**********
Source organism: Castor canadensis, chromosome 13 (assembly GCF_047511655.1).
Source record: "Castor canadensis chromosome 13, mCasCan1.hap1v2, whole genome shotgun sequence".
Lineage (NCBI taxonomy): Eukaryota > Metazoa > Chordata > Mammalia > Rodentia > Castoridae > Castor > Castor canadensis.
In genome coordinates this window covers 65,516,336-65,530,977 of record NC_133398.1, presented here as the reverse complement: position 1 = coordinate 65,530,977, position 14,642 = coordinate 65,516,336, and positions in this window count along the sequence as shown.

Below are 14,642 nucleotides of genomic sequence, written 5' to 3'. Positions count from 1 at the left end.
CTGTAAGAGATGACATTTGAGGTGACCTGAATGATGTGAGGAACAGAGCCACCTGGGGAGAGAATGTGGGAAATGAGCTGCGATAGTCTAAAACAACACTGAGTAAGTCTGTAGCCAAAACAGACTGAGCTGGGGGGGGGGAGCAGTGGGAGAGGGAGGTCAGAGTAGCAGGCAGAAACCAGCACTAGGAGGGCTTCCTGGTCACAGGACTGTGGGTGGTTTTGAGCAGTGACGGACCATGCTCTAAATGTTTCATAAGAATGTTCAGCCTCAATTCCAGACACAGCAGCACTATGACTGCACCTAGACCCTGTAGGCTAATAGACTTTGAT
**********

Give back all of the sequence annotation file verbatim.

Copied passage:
Source organism: Castor canadensis, chromosome 13 (assembly GCF_047511655.1).
Source record: "Castor canadensis chromosome 13, mCasCan1.hap1v2, whole genome shotgun sequence".
Lineage (NCBI taxonomy): Eukaryota > Metazoa > Chordata > Mammalia > Rodentia > Castoridae > Castor > Castor canadensis.
In genome coordinates this window covers 65,516,336-65,530,977 of record NC_133398.1, presented here as the reverse complement: position 1 = coordinate 65,530,977, position 14,642 = coordinate 65,516,336, and positions in this window count along the sequence as shown.

Below are 14,642 nucleotides of genomic sequence, written 5' to 3'. Positions count from 1 at the left end.
CTGTAAGAGATGACATTTGAGGTGACCTGAATGATGTGAGGAACAGAGCCACCTGGGGAGAGAATGTGGGAAATGAGCTGCGATAGTCTAAAACAACACTGAGTAAGTCTGTAGCCAAAACAGACTGAGCTGGGGGGGGGGAGCAGTGGGAGAGGGAGGTCAGAGTAGCAGGCAGAAACCAGCACTAGGAGGGCTTCCTGGTCACAGGACTGTGGGTGGTTTTGAGCAGTGACGGACCATGCTCTAAATGTTTCATAAGAATGTTCAGCCTCAATTCCAGACACAGCAGCACTATGACTGCACCTAGACCCTGTAGGCTAATAGACTTTGAT